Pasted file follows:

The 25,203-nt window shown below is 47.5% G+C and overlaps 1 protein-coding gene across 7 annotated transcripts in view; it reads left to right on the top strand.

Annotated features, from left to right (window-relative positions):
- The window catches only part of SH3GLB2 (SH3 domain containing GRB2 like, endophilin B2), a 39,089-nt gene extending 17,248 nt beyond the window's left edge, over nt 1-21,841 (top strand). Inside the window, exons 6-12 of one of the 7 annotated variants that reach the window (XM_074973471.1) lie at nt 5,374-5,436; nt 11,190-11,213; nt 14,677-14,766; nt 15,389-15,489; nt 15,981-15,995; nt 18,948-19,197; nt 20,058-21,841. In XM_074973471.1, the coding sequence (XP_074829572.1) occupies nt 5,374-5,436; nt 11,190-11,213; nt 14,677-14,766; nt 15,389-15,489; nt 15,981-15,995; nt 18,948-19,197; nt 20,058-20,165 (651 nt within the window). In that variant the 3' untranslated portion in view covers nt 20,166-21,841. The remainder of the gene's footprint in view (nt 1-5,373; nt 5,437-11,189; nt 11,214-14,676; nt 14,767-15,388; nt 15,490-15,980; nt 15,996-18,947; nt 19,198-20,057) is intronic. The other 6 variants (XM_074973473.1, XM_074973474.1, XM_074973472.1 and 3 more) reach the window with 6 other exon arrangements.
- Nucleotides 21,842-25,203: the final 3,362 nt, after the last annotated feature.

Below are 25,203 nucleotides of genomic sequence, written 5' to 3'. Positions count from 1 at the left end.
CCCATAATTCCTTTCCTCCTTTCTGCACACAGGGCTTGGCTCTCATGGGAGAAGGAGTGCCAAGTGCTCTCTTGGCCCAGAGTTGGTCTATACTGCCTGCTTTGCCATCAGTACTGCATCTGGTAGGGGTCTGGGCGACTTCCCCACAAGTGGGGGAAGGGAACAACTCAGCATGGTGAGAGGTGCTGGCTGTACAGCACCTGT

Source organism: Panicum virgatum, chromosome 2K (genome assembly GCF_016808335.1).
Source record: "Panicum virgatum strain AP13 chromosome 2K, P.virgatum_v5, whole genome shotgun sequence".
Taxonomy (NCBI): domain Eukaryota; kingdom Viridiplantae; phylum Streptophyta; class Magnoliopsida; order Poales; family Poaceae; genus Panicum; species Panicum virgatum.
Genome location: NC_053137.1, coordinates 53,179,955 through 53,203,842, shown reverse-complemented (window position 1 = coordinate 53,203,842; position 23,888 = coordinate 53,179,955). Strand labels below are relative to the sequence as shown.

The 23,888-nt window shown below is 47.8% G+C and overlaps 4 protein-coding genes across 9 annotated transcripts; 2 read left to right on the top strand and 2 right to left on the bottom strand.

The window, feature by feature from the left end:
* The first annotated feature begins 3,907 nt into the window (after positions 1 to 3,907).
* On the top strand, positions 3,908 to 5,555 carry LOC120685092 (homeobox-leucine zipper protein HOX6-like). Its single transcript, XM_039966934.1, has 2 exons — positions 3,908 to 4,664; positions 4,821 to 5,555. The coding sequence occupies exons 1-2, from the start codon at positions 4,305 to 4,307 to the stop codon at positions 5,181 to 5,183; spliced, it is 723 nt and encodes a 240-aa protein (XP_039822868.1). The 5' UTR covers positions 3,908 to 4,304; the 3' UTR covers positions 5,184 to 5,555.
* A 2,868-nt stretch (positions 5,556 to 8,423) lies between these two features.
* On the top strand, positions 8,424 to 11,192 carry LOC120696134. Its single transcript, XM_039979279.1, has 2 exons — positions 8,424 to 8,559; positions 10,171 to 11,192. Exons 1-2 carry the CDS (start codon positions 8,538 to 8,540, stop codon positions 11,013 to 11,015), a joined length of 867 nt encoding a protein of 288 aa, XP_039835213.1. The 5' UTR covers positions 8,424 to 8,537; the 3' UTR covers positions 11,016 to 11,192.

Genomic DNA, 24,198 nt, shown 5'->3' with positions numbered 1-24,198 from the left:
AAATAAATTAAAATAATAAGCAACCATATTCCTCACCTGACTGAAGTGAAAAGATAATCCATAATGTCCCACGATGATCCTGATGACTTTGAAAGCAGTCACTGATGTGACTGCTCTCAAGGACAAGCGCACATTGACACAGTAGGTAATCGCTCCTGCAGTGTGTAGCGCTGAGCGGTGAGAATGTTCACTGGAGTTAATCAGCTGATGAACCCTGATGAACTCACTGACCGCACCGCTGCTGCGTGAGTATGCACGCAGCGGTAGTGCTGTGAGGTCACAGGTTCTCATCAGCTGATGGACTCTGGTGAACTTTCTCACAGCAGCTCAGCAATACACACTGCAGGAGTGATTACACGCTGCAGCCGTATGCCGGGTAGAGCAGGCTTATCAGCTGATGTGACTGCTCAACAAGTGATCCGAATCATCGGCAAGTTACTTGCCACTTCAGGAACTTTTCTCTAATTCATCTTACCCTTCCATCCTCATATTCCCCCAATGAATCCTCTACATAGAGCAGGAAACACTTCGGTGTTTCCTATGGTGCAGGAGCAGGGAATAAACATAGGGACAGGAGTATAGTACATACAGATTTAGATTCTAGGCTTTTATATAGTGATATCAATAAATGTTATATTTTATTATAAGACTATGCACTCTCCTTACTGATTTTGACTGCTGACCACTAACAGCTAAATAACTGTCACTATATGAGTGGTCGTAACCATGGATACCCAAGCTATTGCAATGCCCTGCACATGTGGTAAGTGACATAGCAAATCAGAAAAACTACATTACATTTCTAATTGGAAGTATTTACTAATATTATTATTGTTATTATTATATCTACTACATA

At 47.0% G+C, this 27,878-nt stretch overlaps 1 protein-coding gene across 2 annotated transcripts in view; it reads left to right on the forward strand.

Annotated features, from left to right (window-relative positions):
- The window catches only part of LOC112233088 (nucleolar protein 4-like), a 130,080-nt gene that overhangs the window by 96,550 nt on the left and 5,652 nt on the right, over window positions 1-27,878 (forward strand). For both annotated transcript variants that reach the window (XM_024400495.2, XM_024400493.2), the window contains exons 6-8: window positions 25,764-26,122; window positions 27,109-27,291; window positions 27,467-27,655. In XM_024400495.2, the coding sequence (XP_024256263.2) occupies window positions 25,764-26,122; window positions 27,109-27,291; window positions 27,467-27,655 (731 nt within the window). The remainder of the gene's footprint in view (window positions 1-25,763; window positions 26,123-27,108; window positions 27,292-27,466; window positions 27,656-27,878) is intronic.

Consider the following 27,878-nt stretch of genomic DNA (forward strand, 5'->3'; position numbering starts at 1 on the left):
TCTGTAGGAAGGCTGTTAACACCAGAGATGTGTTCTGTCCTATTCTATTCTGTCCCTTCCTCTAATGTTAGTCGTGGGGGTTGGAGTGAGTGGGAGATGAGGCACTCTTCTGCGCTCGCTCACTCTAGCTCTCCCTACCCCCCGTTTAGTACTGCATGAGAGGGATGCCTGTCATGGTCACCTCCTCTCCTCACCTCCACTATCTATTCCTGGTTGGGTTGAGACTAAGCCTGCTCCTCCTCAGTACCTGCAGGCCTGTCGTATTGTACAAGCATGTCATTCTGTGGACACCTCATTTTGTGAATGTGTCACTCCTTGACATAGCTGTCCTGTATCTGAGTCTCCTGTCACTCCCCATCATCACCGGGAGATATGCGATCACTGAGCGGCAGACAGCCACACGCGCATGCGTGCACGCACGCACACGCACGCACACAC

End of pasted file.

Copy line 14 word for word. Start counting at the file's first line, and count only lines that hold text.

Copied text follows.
* On the top strand, positions 3,908 to 5,555 carry LOC120685092 (homeobox-leucine zipper protein HOX6-like). Its single transcript, XM_039966934.1, has 2 exons — positions 3,908 to 4,664; positions 4,821 to 5,555. The coding sequence occupies exons 1-2, from the start codon at positions 4,305 to 4,307 to the stop codon at positions 5,181 to 5,183; spliced, it is 723 nt and encodes a 240-aa protein (XP_039822868.1). The 5' UTR covers positions 3,908 to 4,304; the 3' UTR covers positions 5,184 to 5,555.